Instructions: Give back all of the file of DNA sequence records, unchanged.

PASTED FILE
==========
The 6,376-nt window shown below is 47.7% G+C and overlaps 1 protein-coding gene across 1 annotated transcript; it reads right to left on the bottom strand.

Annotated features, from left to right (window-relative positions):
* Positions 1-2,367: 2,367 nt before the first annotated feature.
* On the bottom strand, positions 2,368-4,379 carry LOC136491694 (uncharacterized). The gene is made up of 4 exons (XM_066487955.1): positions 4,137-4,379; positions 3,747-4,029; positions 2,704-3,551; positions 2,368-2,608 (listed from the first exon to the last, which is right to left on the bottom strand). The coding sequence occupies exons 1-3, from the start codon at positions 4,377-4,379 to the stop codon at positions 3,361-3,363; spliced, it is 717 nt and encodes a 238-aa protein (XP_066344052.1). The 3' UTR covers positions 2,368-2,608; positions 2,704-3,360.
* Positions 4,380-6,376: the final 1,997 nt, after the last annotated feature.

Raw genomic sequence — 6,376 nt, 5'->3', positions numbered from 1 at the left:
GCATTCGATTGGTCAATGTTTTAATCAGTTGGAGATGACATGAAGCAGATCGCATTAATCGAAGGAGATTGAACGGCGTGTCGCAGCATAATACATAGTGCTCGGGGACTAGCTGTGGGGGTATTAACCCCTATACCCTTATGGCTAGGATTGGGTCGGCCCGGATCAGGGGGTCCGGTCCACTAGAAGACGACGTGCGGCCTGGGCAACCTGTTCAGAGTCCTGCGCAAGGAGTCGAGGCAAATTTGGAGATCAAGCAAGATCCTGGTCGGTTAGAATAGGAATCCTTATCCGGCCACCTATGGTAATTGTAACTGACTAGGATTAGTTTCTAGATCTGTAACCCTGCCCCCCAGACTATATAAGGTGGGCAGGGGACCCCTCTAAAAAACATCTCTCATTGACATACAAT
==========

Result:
The 6,376-nt window shown below is 47.7% G+C and overlaps 1 protein-coding gene across 1 annotated transcript; it reads right to left on the bottom strand.

Annotated features, from left to right (window-relative positions):
* Positions 1-2,367: 2,367 nt before the first annotated feature.
* On the bottom strand, positions 2,368-4,379 carry LOC136491694 (uncharacterized). The gene is made up of 4 exons (XM_066487955.1): positions 4,137-4,379; positions 3,747-4,029; positions 2,704-3,551; positions 2,368-2,608 (listed from the first exon to the last, which is right to left on the bottom strand). The coding sequence occupies exons 1-3, from the start codon at positions 4,377-4,379 to the stop codon at positions 3,361-3,363; spliced, it is 717 nt and encodes a 238-aa protein (XP_066344052.1). The 3' UTR covers positions 2,368-2,608; positions 2,704-3,360.
* Positions 4,380-6,376: the final 1,997 nt, after the last annotated feature.

Raw genomic sequence — 6,376 nt, 5'->3', positions numbered from 1 at the left:
GCATTCGATTGGTCAATGTTTTAATCAGTTGGAGATGACATGAAGCAGATCGCATTAATCGAAGGAGATTGAACGGCGTGTCGCAGCATAATACATAGTGCTCGGGGACTAGCTGTGGGGGTATTAACCCCTATACCCTTATGGCTAGGATTGGGTCGGCCCGGATCAGGGGGTCCGGTCCACTAGAAGACGACGTGCGGCCTGGGCAACCTGTTCAGAGTCCTGCGCAAGGAGTCGAGGCAAATTTGGAGATCAAGCAAGATCCTGGTCGGTTAGAATAGGAATCCTTATCCGGCCACCTATGGTAATTGTAACTGACTAGGATTAGTTTCTAGATCTGTAACCCTGCCCCCCAGACTATATAAGGTGGGCAGGGGACCCCTCTAAAAAACATCTCTCATTGACATACAAT